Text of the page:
Reality: Not any more than it is for your critical data systems.

A recent survey of 300 organizations (not necessarily IHEs) carried out by IDC for the Computing Technology Industry Association showed that only 48 percent of the respondents trust the security offered by VoIP. More than three-quarters of the respondents trust POTS security.

And yet, VoIP just takes the voice traffic and runs it over the same network already handling data traffic. Colleges and universities have spent years toughening the security for these systems because that data traffic often includes confidential or proprietary information.

"Security is always going to be an issue, but I don't consider VoIP traffic running within an organization's infrastructure a big concern," says Grafton.

Companies such as NextiraOne have addressed the VoIP security perception by offering services to make sure an organization meets all of the security needs dictated by its own users as well as any pertinent regulations, laws, or compliance requirements.

Reality: True five years ago, but not today.

Tell that to Cisco Systems, which has sold more than 6 million IP phones and counts many universities and government bodies among its customers. But Towle says there were not a lot of VoIP value-added resellers with much experience deploying VoIP in 2003, when Wheelock first launched the technology.

Big Bend's Beard says he loves to be a trailblazer. But he admits that it can be a challenge to be one of the first to adopt a new technology, as he was when he began to research VoIP five years ago. At that time, state guidelines for its colleges required special approval for cutting-edge items, such as VoIP.

But the situation has changed. By the time Beard finished his research three years later, VoIP was no longer a special item on the list and didn't require special dispensation.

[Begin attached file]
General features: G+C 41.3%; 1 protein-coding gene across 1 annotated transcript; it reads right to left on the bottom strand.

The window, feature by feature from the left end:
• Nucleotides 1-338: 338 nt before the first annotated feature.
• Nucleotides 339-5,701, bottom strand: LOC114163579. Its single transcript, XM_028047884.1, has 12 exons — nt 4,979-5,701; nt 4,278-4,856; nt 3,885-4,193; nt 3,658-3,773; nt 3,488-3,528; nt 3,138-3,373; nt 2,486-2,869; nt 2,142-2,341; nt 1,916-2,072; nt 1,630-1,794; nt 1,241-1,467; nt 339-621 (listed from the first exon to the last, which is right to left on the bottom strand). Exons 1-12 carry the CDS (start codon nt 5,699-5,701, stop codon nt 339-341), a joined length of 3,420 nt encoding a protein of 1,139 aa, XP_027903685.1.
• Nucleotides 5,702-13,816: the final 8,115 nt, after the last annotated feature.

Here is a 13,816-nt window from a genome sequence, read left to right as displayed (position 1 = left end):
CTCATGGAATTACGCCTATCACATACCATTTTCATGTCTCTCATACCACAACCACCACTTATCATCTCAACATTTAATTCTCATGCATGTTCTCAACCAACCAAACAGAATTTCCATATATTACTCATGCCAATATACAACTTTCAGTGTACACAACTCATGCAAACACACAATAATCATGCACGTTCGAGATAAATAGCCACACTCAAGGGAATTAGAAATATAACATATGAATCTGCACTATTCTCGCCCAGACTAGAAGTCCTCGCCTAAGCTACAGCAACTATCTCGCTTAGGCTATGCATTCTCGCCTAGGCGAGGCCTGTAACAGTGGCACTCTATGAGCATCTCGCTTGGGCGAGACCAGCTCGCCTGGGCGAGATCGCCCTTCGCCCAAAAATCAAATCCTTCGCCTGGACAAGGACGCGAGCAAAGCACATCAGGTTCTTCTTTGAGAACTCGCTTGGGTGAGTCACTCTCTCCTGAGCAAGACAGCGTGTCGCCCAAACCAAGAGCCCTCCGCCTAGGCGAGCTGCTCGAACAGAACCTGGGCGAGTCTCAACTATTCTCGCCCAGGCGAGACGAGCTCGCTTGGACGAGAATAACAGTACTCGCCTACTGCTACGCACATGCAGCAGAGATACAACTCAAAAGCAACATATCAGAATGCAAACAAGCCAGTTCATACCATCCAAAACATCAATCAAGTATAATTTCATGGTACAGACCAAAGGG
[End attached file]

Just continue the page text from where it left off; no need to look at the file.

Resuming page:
Reality: Combined with other network or infrastructure upgrades, VoIP becomes a logical choice.

The decision to switch to VoIP at Clayton State was aided by some mundane real estate factors. "Our administration building is about 50 years old, and it housed our old [voice traffic] Centrix switch," says Bryan. The building was scheduled for renovation, but the architects and engineers reported that it would make more sense to demolish and rebuild the building. So the phone system was going to be relocated anyway, and "the cost to pull copper wires for telephones to a new location just did not make sense," says Bryan. "VoIP was the perfect technology for us."

As part of the switch, Clayton State upgraded its backbone network and switches campuswide to handle more traffic. Similarly, Beard's research at Big Bend showed that a network upgrade and VoIP implementation were best carried out together if they were to work best.

Reality: There are ways to address the problem.

With POTS, the phone company provides the energy for the phone system during emergencies, so users can call emergency services even if there is a power outage. But VoIP runs on a campus network, so if electricity goes out, a VoIP phone becomes a useless paperweight.

There are a couple ways IHEs can handle that problem. Power over Ethernet actually delivers power through the Ethernet system on the campus, providing power to the VoIP phones. (Network switches may need to be upgraded or replaced to handle this functionality.) Also, power generators in the data closets and emergency generators in critical campus locations can help ensure uninterrupted power supplies, notes Bryan.

Beard and Towle both say their institutions retained a relatively small number of POTS phone sprinkled across the campuses, serving as backups.

Reality: VoIP systems generally bundle in many services previously offered separately and at higher cost.

Bryan says that many of Clayton State's departments could not afford voicemail with its former POTS service; instead, they went out and bought answering machines. "We had a hodgepodge of services available to callers when they reached a telephone number," he says. Many of the departments also bought the very cheapest phones available.

With the campus's VoIP system from Avaya, functions such as voicemail, call-center capabilities, and caller ID are included on every phone. Clayton State is also looking at implementing universal messaging, in which voicemail messages, e-mails, and faxes can all be accessed from the same interfaces. It never hurts to be looking toward the next best thing.